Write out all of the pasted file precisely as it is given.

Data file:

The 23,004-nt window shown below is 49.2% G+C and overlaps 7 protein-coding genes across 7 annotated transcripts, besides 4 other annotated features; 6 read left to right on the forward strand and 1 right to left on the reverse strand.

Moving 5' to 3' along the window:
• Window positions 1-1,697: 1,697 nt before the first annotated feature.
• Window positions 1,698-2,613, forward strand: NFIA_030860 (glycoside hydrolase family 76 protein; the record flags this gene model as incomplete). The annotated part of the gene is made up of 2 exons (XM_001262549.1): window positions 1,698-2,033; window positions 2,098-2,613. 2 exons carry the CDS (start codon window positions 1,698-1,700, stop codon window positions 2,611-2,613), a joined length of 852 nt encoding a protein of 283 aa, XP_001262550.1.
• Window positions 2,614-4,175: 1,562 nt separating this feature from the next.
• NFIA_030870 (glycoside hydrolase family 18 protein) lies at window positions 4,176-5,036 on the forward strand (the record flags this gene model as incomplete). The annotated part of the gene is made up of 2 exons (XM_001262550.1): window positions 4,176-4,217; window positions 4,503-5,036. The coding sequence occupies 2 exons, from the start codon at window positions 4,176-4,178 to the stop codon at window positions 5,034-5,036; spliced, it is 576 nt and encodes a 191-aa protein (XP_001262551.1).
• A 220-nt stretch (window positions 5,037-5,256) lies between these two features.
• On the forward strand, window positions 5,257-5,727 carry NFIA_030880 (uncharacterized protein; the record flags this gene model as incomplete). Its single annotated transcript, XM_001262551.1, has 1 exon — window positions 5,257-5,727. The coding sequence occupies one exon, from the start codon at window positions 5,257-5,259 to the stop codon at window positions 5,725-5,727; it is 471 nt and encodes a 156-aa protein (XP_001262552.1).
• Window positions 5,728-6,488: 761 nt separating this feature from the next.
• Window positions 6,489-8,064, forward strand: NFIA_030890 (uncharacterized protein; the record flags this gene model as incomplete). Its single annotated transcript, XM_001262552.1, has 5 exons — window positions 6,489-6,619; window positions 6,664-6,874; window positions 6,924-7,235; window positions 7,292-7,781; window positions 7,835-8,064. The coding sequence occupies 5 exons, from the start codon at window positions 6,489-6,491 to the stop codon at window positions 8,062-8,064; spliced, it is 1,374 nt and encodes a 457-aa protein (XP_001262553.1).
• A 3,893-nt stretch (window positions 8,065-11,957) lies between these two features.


The 23,004-nt window shown below is 49.2% G+C and overlaps 7 protein-coding genes across 7 annotated transcripts, besides 4 other annotated features; 6 read left to right on the forward strand and 1 right to left on the reverse strand.

Moving 5' to 3' along the window:
• Window positions 1-1,697: 1,697 nt before the first annotated feature.
• Window positions 1,698-2,613, forward strand: NFIA_030860 (glycoside hydrolase family 76 protein; the record flags this gene model as incomplete). The annotated part of the gene is made up of 2 exons (XM_001262549.1): window positions 1,698-2,033; window positions 2,098-2,613. 2 exons carry the CDS (start codon window positions 1,698-1,700, stop codon window positions 2,611-2,613), a joined length of 852 nt encoding a protein of 283 aa, XP_001262550.1.
• Window positions 2,614-4,175: 1,562 nt separating this feature from the next.
• NFIA_030870 (glycoside hydrolase family 18 protein) lies at window positions 4,176-5,036 on the forward strand (the record flags this gene model as incomplete). The annotated part of the gene is made up of 2 exons (XM_001262550.1): window positions 4,176-4,217; window positions 4,503-5,036. The coding sequence occupies 2 exons, from the start codon at window positions 4,176-4,178 to the stop codon at window positions 5,034-5,036; spliced, it is 576 nt and encodes a 191-aa protein (XP_001262551.1).
• A 220-nt stretch (window positions 5,037-5,256) lies between these two features.
• On the forward strand, window positions 5,257-5,727 carry NFIA_030880 (uncharacterized protein; the record flags this gene model as incomplete). Its single annotated transcript, XM_001262551.1, has 1 exon — window positions 5,257-5,727. The coding sequence occupies one exon, from the start codon at window positions 5,257-5,259 to the stop codon at window positions 5,725-5,727; it is 471 nt and encodes a 156-aa protein (XP_001262552.1).
• Window positions 5,728-6,488: 761 nt separating this feature from the next.
• Window positions 6,489-8,064, forward strand: NFIA_030890 (uncharacterized protein; the record flags this gene model as incomplete). Its single annotated transcript, XM_001262552.1, has 5 exons — window positions 6,489-6,619; window positions 6,664-6,874; window positions 6,924-7,235; window positions 7,292-7,781; window positions 7,835-8,064. The coding sequence occupies 5 exons, from the start codon at window positions 6,489-6,491 to the stop codon at window positions 8,062-8,064; spliced, it is 1,374 nt and encodes a 457-aa protein (XP_001262553.1).
• A 3,893-nt stretch (window positions 8,065-11,957) lies between these two features.